Position: The new executive director of Dialysis Patient Citizens, a membership organization for dialysis and pre-dialysis patients based in the District.
With grandparents who survived the Armenian genocide, Hrant Jamgochian was inspired to speak out against wrongdoing at an early age. He dove heavily into advocacy, whether concerning the environment, human rights or mental health. He discovered a passion for health while at the American Psychological Association and is now advocating for dialysis patients.
What makes you a skilled advocate?
Taking the facts and putting a human face on the issue to show the human cost and impact while at the same time having the actuarial analysis. This was often through mobilizing members to share their personal stories. When I was at the American Psychological Association, the members shared their personal stories about how they were denied access. It really resonated with policymakers and built momentum in the long run.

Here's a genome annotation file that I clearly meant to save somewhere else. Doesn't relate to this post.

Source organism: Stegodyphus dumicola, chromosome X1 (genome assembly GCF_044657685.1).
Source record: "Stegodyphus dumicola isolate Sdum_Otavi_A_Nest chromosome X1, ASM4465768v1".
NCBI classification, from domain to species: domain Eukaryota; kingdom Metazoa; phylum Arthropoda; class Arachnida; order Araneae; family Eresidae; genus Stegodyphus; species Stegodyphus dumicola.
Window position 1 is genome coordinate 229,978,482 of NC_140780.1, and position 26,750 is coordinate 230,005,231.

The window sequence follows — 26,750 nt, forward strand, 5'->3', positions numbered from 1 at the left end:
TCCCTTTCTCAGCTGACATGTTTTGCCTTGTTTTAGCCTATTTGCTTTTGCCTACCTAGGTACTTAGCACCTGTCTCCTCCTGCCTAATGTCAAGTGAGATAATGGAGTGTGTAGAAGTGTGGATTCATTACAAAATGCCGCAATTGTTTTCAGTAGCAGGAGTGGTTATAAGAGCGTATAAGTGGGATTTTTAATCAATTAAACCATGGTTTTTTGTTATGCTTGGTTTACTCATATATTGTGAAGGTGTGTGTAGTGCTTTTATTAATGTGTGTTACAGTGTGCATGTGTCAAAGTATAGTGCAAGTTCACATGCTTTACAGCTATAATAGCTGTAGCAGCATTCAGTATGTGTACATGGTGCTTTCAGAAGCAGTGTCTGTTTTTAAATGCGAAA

What is the biggest challenge about being an advocate?
Patience. Unfortunately it takes a long time to make the kind of changes that have that broad impact on people’s lives. By no means does that mean for any advocate to give up. It should only encourage one to continue. I’ve heard people say that advocacy is cumulative. You must keep pushing ahead with persistence and perseverance
Can you give an example of this?
At APA, we really helped move the bar on federal mental health parity legislation, getting almost 70 cosponsors in the Senate, but we weren’t able to pass it. I helped to generate dozens upon dozens of letters to the editor, wrote editorials, sent tens of thousands of letters to congressional offices, worked with state affiliates to pass mental health parity legislation in numerous states. The whole journey took more than 10 years until there was victory. There was definitely frustration. But look how long it took to pass the Civil Rights Act. Often the right things are not easy but you have to keep pushing ahead.
Which advocate has been most inspirational to your career?
Senator Ted Kennedy because he fought tirelessly, working in a bipartisan matter, to improve the quality of life for all Americans. He inspired me to never give up and to keep pushing. If I could do a fraction of what he was able to accomplish, I would consider myself a lucky individual.
— Interview with Vanessa Small